We were supposed to have lunch today, and you didn’t show up. I waited an hour.
If you don’t send me the documents by 5:00 pm today, we will miss the court deadline.
You haven’t replied to my emails.
All of these statements, if delivered in person, might not sound angry. The listener would hear the vocal tone and inflection of the speaker, and accept the message. However, the same statements, if delivered in an email, may leave the reader feeling as if she has been punched in the face.
The problem is that email is a cold medium. When readers receive a short, direct email – or even a longer one – they often think the sender is angry. What is the cost of misinterpreted email tone?
• Hurt feelings
• Damage to the organizational culture
• Unwillingness to respond, leading to work not being done or the wrong work being done.
The solution, of course, is to warm up the tone of your emails. If the tone alienates the reader, you can forget about delivering your message. Once you have upset a person, his ability to absorb information is compromised. So if you want to communicate, think carefully about tone. This Writamin contains four suggestions for warming up the tone of your emails. The tips are taken from Worktalk's email effectiveness trainings.
The right tone for a business email is positive, friendly, and professional. How can you achieve this tone?
Four Steps to a Friendlier Tone:
You know how you feel. How might the other person be feeling? Imagine your reader reading what you have written. How does your reader feel after reading it?
2. Smile when you write.
Just as you should answer the phone with a smile, write your emails with a smile on your face. Research has proven that when people smile, their mood improves. If you find you’re pounding away at the keys with your mouth set grimly, you are probably composing an email whose tone you will regret.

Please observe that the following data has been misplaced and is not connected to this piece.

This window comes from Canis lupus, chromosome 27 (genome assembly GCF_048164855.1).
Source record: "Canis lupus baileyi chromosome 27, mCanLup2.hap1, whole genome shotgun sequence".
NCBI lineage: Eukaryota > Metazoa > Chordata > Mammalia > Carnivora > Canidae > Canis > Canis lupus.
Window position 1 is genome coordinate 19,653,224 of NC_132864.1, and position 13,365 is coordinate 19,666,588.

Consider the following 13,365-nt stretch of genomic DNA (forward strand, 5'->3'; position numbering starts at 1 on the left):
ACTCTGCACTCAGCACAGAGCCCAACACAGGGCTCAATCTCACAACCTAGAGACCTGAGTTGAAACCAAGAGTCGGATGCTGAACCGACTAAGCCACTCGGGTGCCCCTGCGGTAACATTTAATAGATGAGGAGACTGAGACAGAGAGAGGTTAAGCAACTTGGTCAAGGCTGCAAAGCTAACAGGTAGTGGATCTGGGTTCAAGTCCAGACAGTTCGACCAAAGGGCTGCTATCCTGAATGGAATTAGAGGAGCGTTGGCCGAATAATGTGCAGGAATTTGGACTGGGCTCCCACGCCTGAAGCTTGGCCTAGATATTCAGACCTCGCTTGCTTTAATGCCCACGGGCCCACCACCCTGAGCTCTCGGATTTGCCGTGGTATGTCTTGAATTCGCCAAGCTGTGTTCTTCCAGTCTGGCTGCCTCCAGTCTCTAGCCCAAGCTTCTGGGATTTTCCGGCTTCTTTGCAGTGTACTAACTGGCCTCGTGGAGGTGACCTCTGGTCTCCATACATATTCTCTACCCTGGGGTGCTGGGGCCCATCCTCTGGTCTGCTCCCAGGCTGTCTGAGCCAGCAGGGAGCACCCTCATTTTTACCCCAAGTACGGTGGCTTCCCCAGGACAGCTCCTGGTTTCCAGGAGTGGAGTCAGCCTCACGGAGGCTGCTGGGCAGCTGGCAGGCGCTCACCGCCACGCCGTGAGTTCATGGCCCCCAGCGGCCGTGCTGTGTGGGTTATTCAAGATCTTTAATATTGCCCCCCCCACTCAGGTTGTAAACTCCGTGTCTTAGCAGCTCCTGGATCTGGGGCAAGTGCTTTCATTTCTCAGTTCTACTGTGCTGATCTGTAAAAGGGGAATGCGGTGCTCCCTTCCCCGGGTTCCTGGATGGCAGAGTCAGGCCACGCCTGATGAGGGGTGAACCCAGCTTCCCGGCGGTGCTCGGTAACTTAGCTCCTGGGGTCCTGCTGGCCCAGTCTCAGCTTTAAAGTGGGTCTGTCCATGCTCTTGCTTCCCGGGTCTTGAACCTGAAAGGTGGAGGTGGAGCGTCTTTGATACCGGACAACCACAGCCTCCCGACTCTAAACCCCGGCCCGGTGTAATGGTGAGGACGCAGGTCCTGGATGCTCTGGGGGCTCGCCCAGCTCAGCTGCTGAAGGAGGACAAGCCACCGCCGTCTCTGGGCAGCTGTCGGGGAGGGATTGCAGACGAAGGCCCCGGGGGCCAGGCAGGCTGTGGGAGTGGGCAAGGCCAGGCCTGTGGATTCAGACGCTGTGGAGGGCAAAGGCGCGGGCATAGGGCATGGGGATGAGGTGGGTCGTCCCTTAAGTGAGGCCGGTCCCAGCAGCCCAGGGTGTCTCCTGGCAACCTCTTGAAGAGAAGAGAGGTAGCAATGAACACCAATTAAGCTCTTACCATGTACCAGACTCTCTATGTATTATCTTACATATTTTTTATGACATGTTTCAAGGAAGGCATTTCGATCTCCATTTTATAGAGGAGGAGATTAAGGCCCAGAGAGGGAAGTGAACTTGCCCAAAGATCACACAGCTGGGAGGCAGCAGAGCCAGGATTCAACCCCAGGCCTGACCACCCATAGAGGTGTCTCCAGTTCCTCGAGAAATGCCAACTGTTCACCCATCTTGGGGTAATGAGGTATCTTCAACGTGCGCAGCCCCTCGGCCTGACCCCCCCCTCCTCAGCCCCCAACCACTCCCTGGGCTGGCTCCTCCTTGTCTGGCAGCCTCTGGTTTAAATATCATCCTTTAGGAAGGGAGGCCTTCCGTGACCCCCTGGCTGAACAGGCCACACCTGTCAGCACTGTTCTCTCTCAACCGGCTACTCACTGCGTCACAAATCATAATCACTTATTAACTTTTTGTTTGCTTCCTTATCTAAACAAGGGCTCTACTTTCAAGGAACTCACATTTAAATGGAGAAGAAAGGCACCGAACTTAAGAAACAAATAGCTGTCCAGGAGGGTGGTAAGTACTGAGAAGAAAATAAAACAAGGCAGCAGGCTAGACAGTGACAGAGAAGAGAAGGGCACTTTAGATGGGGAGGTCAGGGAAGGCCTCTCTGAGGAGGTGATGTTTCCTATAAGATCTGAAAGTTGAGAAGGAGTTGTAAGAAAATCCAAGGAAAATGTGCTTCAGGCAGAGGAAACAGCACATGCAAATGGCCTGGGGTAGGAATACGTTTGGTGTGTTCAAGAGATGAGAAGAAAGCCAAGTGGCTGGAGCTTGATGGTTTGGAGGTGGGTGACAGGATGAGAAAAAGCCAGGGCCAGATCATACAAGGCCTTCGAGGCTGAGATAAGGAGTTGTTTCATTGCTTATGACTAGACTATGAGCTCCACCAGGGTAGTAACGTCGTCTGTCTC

Relax your face. Smile a little. Watch how your tone shifts. Sounds crazy, but it works!
3. Greet the reader and make a friendly comment.
Some people don’t care whether you hope they are having a nice day, but many more readers appreciate a friendly comment at the beginning of an initial email.
A greeting shows your reader that you know this is a human-to-human interaction. Being pleasant adds to the word count in your message, but it also adds to the goodwill factor.
You can write Dear, Hi, Hello, Good morning… whatever suits your situation. Your opening comment can be as simple as Hope you’re having a good day, or Hope you’re enjoying the season, or, better yet, Welcome back from your vacation – a comment that shows you know the reader personally. Just say something nice.
4. Use conversational language.
Write as if you are having a friendly conversation with your reader. Here are a few tools to use:
• Personal pronouns such as you and I/we.
I’d like to learn more about your situation.
This is an attempt to ascertain the facts.
Sorry to bother you at this difficult time…
• Polite, courteous comments
We appreciate having the opportunity to serve you.
It is always a pleasure to see you in our office.
Warming Up the ToneIn the examples above, how could we warm up the tone?
Cold: We were supposed to have lunch today, and you didn’t show up. I waited an hour.
Warm: I had in my calendar that we were supposed to have lunch today. I went to the restaurant and waited a while, but didn’t see you. Is everything okay? Did I get the date right?
Cold: If you don’t send me the documents by 5:00 pm today, we will miss the court deadline.
Warm: Today’s 5:00 pm deadline is particularly important, as if we miss it, we will miss the court deadline and the case will be dismissed. I know I can count on you to get the documents to me in time.
Cold: You haven’t replied to my emails.
Warm: I’ve sent you a few emails and haven’t heard back. Are you alright? If you could just drop me an email letting me know you’ve been receiving them, I’ll know I have the right address.
As you can see, warming up your tone requires you to use more words. As the author of a book called Get to the Point!, I am all for using fewer words. However, when it comes to tone, using more words is often better.
So visualize your reader, smile as you write, greet the reader warmly, and write conversationally. Just wait: You’ll be getting fan letters for your emails!
(c) 2016 Elizabeth Danziger all rights reserved.
Read Writamins on these topics:
Choosing the Right Word
Thoughts on Writing
Writing Within Organizations